Autumn Statement 2016


Philip Hammond’s first (and last!) Autumn Statement…

The new Chancellor’s Autumn Statement was very much in line with expectations and the only “rabbit out of the hat” was the surprise closing statement that this will be the last one (it is to be replaced by the main Budget which will be moved from the Spring to the Autumn).

This closing remark was perhaps a relief for many who will have found today’s Autumn Statement a relatively dull affair with very little in the way of new announcements, particularly from a taxation viewpoint. This is probably a symptom of the Government’s energies currently being focussed elsewhere at the moment, such as on Brexit.

Putting taxation to one side, there were a number of welcome announcements today (even though these were also largely expected), such as increased spending on science, broadband, housing and roads (with the dualing of the A66 being excellent news locally).  Increasing business productivity was a key theme throughout the Chancellor’s statement and we can expect to hear more of this in the future (and hopefully the news that we have eventually overtaken the French and Italians!).

The main new announcements on taxation today were as follows:

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Business Taxation & Salary Sacrifice

The Chancellor committed to his predecessor’s policy of cutting the rate of Corporation Tax to 17% by 2020 (and has resisted the temptation to reduce the rate even further and “Trump!” the recently proposed US tax rate of 15%!).

The Chancellor branded salary sacrifice arrangements which lead to tax and NIC savings as “unfair”.  Childcare, pensions, pensions advice, ultra low emission cars and cycle to work schemes all remain exempt but from April 2017 any new non-exempt arrangements will not be effective for tax and NIC purposes.  Any arrangements already in place will be protected for up to a year and arrangements relating to cars, accommodation and school fees will be protected for up to 4 years to allow time to unravel them.

There will be a new consultation on partnership taxation and the Government will in due course legislate to clarify and improve certain aspects of partnership taxation to ensure profit allocations to partners are fairly calculated for tax purposes. The definition of “fairly” remains to be seen. There is also a consultation on how employer provided accommodation benefits will be valued for tax purposes.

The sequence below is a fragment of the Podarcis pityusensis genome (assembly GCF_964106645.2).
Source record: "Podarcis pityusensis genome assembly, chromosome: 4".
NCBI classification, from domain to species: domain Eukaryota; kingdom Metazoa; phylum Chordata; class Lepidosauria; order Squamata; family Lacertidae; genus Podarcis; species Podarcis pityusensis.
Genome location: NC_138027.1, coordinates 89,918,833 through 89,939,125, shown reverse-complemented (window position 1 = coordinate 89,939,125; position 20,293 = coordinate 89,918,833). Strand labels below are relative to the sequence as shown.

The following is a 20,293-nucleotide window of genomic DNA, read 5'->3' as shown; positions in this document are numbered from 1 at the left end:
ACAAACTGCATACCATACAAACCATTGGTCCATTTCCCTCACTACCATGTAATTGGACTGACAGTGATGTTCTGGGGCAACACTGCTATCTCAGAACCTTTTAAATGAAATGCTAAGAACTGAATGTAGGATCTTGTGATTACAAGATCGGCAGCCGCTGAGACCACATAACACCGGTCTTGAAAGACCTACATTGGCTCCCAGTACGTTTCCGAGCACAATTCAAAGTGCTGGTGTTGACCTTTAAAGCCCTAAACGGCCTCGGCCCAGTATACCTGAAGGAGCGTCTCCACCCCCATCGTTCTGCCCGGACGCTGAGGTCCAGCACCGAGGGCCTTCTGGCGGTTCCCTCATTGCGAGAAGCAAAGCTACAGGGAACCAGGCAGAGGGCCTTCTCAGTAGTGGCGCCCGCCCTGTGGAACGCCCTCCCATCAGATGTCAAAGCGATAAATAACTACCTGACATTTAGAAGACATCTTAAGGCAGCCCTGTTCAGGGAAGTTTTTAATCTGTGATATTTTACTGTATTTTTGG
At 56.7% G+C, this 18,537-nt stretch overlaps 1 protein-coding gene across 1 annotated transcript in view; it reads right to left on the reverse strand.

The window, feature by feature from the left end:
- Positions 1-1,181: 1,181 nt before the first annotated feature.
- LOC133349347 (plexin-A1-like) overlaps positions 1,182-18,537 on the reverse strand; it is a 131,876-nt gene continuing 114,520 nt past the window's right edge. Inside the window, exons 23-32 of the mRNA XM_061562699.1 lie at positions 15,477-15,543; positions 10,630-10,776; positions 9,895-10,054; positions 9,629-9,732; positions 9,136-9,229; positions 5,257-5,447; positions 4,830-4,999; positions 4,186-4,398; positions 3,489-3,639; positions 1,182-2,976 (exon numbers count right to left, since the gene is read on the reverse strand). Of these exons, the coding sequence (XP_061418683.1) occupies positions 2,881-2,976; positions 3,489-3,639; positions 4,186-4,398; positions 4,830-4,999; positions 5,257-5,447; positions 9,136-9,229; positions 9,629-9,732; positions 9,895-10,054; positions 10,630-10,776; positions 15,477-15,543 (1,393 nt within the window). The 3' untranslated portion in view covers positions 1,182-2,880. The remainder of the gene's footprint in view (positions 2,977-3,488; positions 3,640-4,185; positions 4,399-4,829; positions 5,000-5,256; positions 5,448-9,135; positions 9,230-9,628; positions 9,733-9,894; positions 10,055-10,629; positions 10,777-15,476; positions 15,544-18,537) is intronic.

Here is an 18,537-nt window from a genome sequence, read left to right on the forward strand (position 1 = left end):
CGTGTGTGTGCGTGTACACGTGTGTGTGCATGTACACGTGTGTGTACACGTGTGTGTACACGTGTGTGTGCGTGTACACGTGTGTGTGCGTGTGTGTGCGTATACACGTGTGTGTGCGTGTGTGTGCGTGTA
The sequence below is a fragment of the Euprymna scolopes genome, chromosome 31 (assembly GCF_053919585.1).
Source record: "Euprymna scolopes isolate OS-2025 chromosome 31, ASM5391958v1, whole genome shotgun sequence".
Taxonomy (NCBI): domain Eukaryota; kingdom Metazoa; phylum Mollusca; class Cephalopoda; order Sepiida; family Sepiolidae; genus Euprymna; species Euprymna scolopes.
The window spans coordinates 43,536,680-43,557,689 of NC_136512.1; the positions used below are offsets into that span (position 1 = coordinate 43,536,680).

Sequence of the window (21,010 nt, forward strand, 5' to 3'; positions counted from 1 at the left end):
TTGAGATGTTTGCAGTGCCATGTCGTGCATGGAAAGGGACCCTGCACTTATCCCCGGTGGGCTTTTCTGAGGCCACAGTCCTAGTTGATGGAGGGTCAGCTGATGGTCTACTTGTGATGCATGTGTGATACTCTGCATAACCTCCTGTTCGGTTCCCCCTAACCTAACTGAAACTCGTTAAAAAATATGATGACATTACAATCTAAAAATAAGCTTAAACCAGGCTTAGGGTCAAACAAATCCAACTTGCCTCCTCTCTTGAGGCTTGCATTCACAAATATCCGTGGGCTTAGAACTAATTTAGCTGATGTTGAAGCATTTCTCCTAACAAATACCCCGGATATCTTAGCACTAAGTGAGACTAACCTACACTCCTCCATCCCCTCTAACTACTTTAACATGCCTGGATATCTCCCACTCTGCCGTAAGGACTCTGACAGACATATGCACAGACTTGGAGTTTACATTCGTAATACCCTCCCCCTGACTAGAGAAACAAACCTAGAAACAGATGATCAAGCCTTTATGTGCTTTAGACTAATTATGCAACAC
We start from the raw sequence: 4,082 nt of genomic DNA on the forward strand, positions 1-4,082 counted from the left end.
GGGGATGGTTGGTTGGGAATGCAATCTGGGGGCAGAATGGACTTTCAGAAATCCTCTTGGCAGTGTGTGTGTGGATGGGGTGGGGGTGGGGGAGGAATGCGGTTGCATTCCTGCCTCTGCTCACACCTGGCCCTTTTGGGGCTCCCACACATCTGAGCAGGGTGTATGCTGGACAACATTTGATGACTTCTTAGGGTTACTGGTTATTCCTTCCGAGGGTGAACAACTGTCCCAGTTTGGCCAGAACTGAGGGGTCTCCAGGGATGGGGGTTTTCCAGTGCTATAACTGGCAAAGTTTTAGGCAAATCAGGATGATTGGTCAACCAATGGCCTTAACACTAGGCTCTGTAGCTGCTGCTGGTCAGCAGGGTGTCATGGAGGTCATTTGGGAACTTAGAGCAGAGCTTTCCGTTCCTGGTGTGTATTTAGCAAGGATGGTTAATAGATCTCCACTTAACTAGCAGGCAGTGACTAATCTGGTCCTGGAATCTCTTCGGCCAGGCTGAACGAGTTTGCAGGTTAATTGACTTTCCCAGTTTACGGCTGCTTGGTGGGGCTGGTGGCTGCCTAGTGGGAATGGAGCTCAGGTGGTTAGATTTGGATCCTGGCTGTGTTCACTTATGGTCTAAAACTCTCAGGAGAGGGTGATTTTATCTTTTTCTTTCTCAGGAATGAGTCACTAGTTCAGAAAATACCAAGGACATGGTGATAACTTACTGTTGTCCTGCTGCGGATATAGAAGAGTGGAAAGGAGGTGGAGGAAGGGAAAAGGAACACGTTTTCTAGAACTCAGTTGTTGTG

A new consultation on incorporations and a commitment to tackle the use of disguised remuneration avoidance schemes by the self-employed were also announced.

The tax advantages for shares awarded under Employee Shareholder Status will be abolished for arrangements entered into on or after 1 December 2016.

Dotted Line2VAT – Flat Rate Scheme

A new flat rate scheme percentage of 16.5% will have to be used by all businesses whose costs are less than either £1,000 or 2% of their annual turnover.  Capital expenditure, most food and drink and most vehicle costs must be excluded when working out whether your costs pass or fail these tests. The new rules will be effective from 1 April 2017.


Insurance Premium Tax

Given that the insurance industry has largely been absorbing the cost of this new tax (by not passing all of the increases on to their customers), they will be very disappointed to see it increase from 10% to 12% with effect from June 2017 (and a hint that it may ultimately be increased to 20% in future years!).

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A small loop hole of recycling cash back into pensions is likely to be narrowed with the government announcing a consultation on whether the money purchase annual allowance should be reduced from £10,000 down  to £4,000.


Savings & Investments      

The Chancellor announced that there will be a new savings bond launched from Spring 2017. It will be operated through NS&I and will be for a 3 year term, paying annual interest of 2.2% (gross) with a maximum contribution of £3,000.

Paperwork published in the Autumn Statement has also confirmed that the annual subscription limit for Individual Savings Accounts (ISA’s) will increase to £20,000 from 6 April 2017.


Universal Credit

Very little in the way of new measures for the JAMs today, other than a small reduction in the “taper rate” (which is the rate at which benefits/credits are withdrawn as income increases) from 65% to 63% from April 2017.


Making Tax Digital

The Government intends to publish its response to the Making Tax Digital consultations in January 2017.

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